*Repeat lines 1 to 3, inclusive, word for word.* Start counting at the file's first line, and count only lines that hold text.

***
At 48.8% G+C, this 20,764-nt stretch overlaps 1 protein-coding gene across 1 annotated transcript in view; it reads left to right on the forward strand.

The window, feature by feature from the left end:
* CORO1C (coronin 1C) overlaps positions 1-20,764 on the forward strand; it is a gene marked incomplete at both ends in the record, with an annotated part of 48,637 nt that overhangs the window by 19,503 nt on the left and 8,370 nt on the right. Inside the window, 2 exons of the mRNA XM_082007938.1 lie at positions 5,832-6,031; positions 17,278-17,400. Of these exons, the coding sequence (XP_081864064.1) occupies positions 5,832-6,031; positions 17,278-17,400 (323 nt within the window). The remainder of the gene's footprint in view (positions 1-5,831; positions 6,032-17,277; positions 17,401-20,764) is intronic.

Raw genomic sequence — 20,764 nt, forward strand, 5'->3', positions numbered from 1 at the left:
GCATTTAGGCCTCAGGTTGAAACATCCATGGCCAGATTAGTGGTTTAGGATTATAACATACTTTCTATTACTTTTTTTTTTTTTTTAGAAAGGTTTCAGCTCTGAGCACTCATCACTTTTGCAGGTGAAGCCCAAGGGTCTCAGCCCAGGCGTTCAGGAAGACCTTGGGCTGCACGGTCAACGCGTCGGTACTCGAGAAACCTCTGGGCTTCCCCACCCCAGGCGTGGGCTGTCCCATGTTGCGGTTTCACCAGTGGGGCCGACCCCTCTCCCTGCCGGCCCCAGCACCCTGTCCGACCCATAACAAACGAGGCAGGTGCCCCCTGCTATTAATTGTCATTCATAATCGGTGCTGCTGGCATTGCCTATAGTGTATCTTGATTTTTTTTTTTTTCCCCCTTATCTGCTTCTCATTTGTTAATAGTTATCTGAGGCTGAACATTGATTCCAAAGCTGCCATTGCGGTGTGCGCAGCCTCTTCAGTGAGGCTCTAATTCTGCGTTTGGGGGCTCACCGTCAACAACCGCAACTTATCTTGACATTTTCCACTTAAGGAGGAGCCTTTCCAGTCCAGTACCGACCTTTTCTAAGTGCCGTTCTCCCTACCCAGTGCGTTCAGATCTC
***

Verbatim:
At 48.8% G+C, this 20,764-nt stretch overlaps 1 protein-coding gene across 1 annotated transcript in view; it reads left to right on the forward strand.

The window, feature by feature from the left end:
* CORO1C (coronin 1C) overlaps positions 1-20,764 on the forward strand; it is a gene marked incomplete at both ends in the record, with an annotated part of 48,637 nt that overhangs the window by 19,503 nt on the left and 8,370 nt on the right. Inside the window, 2 exons of the mRNA XM_082007938.1 lie at positions 5,832-6,031; positions 17,278-17,400. Of these exons, the coding sequence (XP_081864064.1) occupies positions 5,832-6,031; positions 17,278-17,400 (323 nt within the window). The remainder of the gene's footprint in view (positions 1-5,831; positions 6,032-17,277; positions 17,401-20,764) is intronic.